Quiz Show (1994)
A scrutinizing delve into the childhood years of television, at a time when the power of the medium wasn't quite appreciated by the general public, and when a lack of critical thinking allowed for naïve feelings of awe and sensation when subjected to the medium, but also a lack of judgement when it came to potential dangers. The stories of Herb Stempel and Charles Van Doren are brilliant examples of how the ethic line can be too deceitful and blurred to be able to balance well – especially when nobody has been there to establish the rights and wrongs for you in advance.
Robert Redford's film is full of insight and thought-provoking contradictions. It is a film of old-fashioned craft, meaning that it has some of the quiz show traits itself, but also meaning that it goes out of its way when it comes to thoroughness and genuine belief in the power of the story. Redford makes his film remarkably narrative, especially compared to what one would expect from a film adaptation of the much-publicised quiz show scandals of the late 1950s, but even more impressive is how he understands and visualizes the complex mechanisms behind it all – not just on a corporate level, but also on a personal one.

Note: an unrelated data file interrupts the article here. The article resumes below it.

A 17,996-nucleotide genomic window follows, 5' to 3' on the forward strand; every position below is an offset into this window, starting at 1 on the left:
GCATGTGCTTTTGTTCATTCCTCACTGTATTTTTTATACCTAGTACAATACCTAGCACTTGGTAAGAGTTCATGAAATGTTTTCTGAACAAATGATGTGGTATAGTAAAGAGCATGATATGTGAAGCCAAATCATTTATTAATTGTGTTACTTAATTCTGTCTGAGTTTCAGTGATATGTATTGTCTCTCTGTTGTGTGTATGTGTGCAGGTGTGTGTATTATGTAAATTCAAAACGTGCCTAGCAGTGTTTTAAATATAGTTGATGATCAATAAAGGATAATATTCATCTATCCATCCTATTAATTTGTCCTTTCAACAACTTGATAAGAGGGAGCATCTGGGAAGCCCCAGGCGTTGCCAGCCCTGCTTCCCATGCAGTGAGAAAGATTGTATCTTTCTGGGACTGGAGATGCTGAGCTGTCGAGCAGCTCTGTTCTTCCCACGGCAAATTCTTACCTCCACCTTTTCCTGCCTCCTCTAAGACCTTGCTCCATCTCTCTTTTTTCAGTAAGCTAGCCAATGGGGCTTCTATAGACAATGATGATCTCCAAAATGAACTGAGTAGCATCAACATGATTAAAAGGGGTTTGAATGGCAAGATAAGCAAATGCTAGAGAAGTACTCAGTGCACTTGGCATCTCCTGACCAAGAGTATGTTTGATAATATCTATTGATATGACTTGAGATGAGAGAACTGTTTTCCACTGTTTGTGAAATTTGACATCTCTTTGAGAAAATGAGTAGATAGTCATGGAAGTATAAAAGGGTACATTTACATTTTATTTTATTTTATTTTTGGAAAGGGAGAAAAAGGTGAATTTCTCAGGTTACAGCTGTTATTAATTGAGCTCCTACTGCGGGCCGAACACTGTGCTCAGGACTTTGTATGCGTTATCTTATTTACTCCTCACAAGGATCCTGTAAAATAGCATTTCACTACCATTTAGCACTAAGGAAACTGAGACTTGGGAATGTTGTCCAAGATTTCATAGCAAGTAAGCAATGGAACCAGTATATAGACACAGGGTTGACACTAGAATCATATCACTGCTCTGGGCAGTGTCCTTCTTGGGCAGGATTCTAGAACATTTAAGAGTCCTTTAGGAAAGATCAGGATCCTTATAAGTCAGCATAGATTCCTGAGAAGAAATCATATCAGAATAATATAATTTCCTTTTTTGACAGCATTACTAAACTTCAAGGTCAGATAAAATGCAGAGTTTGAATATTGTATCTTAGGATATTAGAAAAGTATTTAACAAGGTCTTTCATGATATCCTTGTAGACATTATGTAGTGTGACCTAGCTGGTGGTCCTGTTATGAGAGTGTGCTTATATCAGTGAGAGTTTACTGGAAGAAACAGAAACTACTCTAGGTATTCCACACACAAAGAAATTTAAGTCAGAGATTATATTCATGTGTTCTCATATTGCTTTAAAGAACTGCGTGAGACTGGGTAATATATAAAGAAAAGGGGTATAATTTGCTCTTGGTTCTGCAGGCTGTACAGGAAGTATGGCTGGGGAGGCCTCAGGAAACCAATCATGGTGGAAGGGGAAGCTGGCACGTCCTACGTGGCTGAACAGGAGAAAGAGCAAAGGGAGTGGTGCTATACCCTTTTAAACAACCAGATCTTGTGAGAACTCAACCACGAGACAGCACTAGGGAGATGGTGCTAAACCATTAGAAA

Redford's love for this carefree period of time in history is apparent and charming. A period that in many ways ended with the quiz show disclosures – one of the first real blows to the credibility of mass media. It is all conducted with brilliant command by Redford, and the result is completely absorbing from start to finish. Magnificent performances, especially by Fiennes, Turturro and Scofield, are the icing on this memorable cake.
To his wife complaining about the lack of
attention she's getting